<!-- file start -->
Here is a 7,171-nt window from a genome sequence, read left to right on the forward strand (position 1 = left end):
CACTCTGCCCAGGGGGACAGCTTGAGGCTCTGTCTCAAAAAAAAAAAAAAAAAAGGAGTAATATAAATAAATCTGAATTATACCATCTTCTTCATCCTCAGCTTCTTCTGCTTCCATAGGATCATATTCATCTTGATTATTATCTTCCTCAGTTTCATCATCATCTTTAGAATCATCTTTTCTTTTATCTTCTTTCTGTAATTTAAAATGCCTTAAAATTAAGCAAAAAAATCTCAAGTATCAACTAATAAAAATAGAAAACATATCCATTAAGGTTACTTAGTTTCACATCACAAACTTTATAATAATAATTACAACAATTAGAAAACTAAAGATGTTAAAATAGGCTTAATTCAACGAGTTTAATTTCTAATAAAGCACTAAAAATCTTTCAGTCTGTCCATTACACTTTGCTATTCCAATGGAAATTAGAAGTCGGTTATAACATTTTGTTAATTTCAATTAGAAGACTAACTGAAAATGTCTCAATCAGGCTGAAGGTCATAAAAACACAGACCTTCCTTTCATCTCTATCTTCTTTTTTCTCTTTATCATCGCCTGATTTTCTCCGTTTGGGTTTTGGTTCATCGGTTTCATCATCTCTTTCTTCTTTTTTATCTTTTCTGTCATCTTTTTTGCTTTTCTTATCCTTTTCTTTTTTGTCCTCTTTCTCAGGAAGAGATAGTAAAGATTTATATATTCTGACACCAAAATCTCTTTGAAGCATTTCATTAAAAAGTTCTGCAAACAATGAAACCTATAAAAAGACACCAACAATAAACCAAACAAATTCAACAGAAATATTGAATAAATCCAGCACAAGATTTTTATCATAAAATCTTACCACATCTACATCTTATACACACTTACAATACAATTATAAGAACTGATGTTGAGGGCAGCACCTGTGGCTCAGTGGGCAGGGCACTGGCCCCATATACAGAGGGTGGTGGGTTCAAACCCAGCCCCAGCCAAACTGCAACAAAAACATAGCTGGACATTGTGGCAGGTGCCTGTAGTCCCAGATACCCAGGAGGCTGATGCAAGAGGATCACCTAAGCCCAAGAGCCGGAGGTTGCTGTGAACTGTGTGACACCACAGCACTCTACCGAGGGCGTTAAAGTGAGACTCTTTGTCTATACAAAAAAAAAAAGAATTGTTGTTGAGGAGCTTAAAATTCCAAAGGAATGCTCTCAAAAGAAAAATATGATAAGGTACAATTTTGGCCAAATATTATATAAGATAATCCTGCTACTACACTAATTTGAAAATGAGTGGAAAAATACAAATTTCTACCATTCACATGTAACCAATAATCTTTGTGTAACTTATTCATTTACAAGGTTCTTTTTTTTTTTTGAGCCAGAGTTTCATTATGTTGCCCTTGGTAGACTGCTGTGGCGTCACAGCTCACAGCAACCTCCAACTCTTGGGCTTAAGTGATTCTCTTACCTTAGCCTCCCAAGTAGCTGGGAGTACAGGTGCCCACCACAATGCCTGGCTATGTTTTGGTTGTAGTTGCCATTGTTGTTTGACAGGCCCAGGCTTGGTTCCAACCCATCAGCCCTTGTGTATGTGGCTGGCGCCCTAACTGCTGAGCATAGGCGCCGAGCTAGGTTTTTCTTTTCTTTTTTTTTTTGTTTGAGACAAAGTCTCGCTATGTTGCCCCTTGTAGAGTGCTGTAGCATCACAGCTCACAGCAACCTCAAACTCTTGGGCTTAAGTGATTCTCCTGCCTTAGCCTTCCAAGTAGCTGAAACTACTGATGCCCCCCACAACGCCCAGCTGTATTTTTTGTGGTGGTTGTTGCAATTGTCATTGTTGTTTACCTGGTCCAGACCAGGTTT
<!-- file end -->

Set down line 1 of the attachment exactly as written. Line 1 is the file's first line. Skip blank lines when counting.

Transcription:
Here is a 7,171-nt window from a genome sequence, read left to right on the forward strand (position 1 = left end):